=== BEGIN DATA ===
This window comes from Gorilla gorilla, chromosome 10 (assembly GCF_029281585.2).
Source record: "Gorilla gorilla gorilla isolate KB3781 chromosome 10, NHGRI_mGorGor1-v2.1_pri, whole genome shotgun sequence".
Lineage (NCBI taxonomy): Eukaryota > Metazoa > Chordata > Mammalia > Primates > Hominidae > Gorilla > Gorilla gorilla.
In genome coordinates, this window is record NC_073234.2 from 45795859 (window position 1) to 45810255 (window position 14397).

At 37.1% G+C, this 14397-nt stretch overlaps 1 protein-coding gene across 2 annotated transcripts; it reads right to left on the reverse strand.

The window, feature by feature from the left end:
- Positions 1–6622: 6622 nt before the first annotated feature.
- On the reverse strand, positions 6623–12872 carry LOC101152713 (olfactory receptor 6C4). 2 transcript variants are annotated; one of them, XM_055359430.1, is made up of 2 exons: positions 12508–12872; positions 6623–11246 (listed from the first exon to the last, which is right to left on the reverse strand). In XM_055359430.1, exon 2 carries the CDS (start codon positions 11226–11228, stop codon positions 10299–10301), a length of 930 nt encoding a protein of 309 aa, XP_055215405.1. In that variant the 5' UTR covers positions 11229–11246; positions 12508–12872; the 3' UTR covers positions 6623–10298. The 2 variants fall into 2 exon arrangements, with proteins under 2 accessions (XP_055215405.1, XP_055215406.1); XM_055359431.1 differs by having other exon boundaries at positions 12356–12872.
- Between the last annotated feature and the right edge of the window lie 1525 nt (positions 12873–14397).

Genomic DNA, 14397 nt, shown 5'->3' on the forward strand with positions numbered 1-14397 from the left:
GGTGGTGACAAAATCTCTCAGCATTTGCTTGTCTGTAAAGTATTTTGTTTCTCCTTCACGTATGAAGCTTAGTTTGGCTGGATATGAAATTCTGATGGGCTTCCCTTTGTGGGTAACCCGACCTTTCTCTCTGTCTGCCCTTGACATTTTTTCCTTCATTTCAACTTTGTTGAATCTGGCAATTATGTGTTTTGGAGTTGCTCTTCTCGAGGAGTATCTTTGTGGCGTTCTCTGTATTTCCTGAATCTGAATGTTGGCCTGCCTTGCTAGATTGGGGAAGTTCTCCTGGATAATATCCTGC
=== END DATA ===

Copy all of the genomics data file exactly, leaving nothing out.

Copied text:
This window comes from Gorilla gorilla, chromosome 10 (assembly GCF_029281585.2).
Source record: "Gorilla gorilla gorilla isolate KB3781 chromosome 10, NHGRI_mGorGor1-v2.1_pri, whole genome shotgun sequence".
Lineage (NCBI taxonomy): Eukaryota > Metazoa > Chordata > Mammalia > Primates > Hominidae > Gorilla > Gorilla gorilla.
In genome coordinates, this window is record NC_073234.2 from 45795859 (window position 1) to 45810255 (window position 14397).

At 37.1% G+C, this 14397-nt stretch overlaps 1 protein-coding gene across 2 annotated transcripts; it reads right to left on the reverse strand.

The window, feature by feature from the left end:
- Positions 1–6622: 6622 nt before the first annotated feature.
- On the reverse strand, positions 6623–12872 carry LOC101152713 (olfactory receptor 6C4). 2 transcript variants are annotated; one of them, XM_055359430.1, is made up of 2 exons: positions 12508–12872; positions 6623–11246 (listed from the first exon to the last, which is right to left on the reverse strand). In XM_055359430.1, exon 2 carries the CDS (start codon positions 11226–11228, stop codon positions 10299–10301), a length of 930 nt encoding a protein of 309 aa, XP_055215405.1. In that variant the 5' UTR covers positions 11229–11246; positions 12508–12872; the 3' UTR covers positions 6623–10298. The 2 variants fall into 2 exon arrangements, with proteins under 2 accessions (XP_055215405.1, XP_055215406.1); XM_055359431.1 differs by having other exon boundaries at positions 12356–12872.
- Between the last annotated feature and the right edge of the window lie 1525 nt (positions 12873–14397).

Genomic DNA, 14397 nt, shown 5'->3' on the forward strand with positions numbered 1-14397 from the left:
GGTGGTGACAAAATCTCTCAGCATTTGCTTGTCTGTAAAGTATTTTGTTTCTCCTTCACGTATGAAGCTTAGTTTGGCTGGATATGAAATTCTGATGGGCTTCCCTTTGTGGGTAACCCGACCTTTCTCTCTGTCTGCCCTTGACATTTTTTCCTTCATTTCAACTTTGTTGAATCTGGCAATTATGTGTTTTGGAGTTGCTCTTCTCGAGGAGTATCTTTGTGGCGTTCTCTGTATTTCCTGAATCTGAATGTTGGCCTGCCTTGCTAGATTGGGGAAGTTCTCCTGGATAATATCCTGC